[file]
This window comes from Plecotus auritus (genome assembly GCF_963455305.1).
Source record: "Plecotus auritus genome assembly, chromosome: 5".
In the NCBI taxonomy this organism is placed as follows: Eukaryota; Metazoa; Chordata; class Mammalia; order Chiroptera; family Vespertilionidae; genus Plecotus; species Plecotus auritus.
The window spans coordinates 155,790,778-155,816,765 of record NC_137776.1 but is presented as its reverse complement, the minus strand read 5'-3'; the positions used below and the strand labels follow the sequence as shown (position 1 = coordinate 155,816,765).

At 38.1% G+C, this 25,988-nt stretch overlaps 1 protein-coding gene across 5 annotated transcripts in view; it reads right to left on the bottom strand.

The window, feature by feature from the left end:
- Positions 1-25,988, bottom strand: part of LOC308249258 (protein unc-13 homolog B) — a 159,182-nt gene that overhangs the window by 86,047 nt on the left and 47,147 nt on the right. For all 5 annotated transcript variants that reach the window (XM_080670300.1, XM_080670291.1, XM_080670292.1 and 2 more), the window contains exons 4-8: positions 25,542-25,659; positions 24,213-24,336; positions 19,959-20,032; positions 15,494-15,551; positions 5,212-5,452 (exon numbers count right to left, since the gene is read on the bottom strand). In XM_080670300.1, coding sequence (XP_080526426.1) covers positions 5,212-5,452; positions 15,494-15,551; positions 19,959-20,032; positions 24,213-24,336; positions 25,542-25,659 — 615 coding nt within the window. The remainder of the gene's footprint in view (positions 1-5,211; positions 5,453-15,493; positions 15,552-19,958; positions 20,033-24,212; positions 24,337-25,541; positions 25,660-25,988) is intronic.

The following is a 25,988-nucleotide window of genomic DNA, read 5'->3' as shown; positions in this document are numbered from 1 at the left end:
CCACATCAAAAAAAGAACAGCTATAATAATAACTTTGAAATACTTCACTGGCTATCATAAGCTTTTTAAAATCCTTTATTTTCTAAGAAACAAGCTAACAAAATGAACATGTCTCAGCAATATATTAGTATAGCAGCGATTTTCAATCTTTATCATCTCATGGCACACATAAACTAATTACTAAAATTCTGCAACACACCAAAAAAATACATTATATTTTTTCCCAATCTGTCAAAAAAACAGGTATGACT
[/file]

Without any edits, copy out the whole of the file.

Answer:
This window comes from Plecotus auritus (genome assembly GCF_963455305.1).
Source record: "Plecotus auritus genome assembly, chromosome: 5".
In the NCBI taxonomy this organism is placed as follows: Eukaryota; Metazoa; Chordata; class Mammalia; order Chiroptera; family Vespertilionidae; genus Plecotus; species Plecotus auritus.
The window spans coordinates 155,790,778-155,816,765 of record NC_137776.1 but is presented as its reverse complement, the minus strand read 5'-3'; the positions used below and the strand labels follow the sequence as shown (position 1 = coordinate 155,816,765).

At 38.1% G+C, this 25,988-nt stretch overlaps 1 protein-coding gene across 5 annotated transcripts in view; it reads right to left on the bottom strand.

The window, feature by feature from the left end:
- Positions 1-25,988, bottom strand: part of LOC308249258 (protein unc-13 homolog B) — a 159,182-nt gene that overhangs the window by 86,047 nt on the left and 47,147 nt on the right. For all 5 annotated transcript variants that reach the window (XM_080670300.1, XM_080670291.1, XM_080670292.1 and 2 more), the window contains exons 4-8: positions 25,542-25,659; positions 24,213-24,336; positions 19,959-20,032; positions 15,494-15,551; positions 5,212-5,452 (exon numbers count right to left, since the gene is read on the bottom strand). In XM_080670300.1, coding sequence (XP_080526426.1) covers positions 5,212-5,452; positions 15,494-15,551; positions 19,959-20,032; positions 24,213-24,336; positions 25,542-25,659 — 615 coding nt within the window. The remainder of the gene's footprint in view (positions 1-5,211; positions 5,453-15,493; positions 15,552-19,958; positions 20,033-24,212; positions 24,337-25,541; positions 25,660-25,988) is intronic.

The following is a 25,988-nucleotide window of genomic DNA, read 5'->3' as shown; positions in this document are numbered from 1 at the left end:
CCACATCAAAAAAAGAACAGCTATAATAATAACTTTGAAATACTTCACTGGCTATCATAAGCTTTTTAAAATCCTTTATTTTCTAAGAAACAAGCTAACAAAATGAACATGTCTCAGCAATATATTAGTATAGCAGCGATTTTCAATCTTTATCATCTCATGGCACACATAAACTAATTACTAAAATTCTGCAACACACCAAAAAAATACATTATATTTTTTCCCAATCTGTCAAAAAAACAGGTATGACT